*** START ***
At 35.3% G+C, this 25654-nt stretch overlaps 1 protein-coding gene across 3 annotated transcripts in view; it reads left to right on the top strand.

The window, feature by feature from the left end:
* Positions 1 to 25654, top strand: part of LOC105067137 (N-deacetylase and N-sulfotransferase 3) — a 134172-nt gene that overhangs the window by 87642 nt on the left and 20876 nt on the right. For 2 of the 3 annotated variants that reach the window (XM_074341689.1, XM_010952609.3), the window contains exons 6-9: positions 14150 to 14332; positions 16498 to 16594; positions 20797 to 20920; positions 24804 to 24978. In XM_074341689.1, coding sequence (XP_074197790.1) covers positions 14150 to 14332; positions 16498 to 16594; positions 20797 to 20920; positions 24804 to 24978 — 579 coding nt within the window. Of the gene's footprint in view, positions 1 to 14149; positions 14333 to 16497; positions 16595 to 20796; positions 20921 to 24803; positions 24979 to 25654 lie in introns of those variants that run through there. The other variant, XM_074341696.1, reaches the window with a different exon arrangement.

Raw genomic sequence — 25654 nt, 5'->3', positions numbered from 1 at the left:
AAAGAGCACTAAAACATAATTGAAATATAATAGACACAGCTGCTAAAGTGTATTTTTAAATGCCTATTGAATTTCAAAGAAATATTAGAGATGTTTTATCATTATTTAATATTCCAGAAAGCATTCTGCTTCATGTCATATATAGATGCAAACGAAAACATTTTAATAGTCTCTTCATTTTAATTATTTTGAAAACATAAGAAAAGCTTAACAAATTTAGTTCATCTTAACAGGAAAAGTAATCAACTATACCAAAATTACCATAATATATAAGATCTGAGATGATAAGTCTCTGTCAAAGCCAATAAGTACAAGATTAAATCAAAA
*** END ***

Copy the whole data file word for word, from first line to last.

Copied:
At 35.3% G+C, this 25654-nt stretch overlaps 1 protein-coding gene across 3 annotated transcripts in view; it reads left to right on the top strand.

The window, feature by feature from the left end:
* Positions 1 to 25654, top strand: part of LOC105067137 (N-deacetylase and N-sulfotransferase 3) — a 134172-nt gene that overhangs the window by 87642 nt on the left and 20876 nt on the right. For 2 of the 3 annotated variants that reach the window (XM_074341689.1, XM_010952609.3), the window contains exons 6-9: positions 14150 to 14332; positions 16498 to 16594; positions 20797 to 20920; positions 24804 to 24978. In XM_074341689.1, coding sequence (XP_074197790.1) covers positions 14150 to 14332; positions 16498 to 16594; positions 20797 to 20920; positions 24804 to 24978 — 579 coding nt within the window. Of the gene's footprint in view, positions 1 to 14149; positions 14333 to 16497; positions 16595 to 20796; positions 20921 to 24803; positions 24979 to 25654 lie in introns of those variants that run through there. The other variant, XM_074341696.1, reaches the window with a different exon arrangement.

Raw genomic sequence — 25654 nt, 5'->3', positions numbered from 1 at the left:
AAAGAGCACTAAAACATAATTGAAATATAATAGACACAGCTGCTAAAGTGTATTTTTAAATGCCTATTGAATTTCAAAGAAATATTAGAGATGTTTTATCATTATTTAATATTCCAGAAAGCATTCTGCTTCATGTCATATATAGATGCAAACGAAAACATTTTAATAGTCTCTTCATTTTAATTATTTTGAAAACATAAGAAAAGCTTAACAAATTTAGTTCATCTTAACAGGAAAAGTAATCAACTATACCAAAATTACCATAATATATAAGATCTGAGATGATAAGTCTCTGTCAAAGCCAATAAGTACAAGATTAAATCAAAA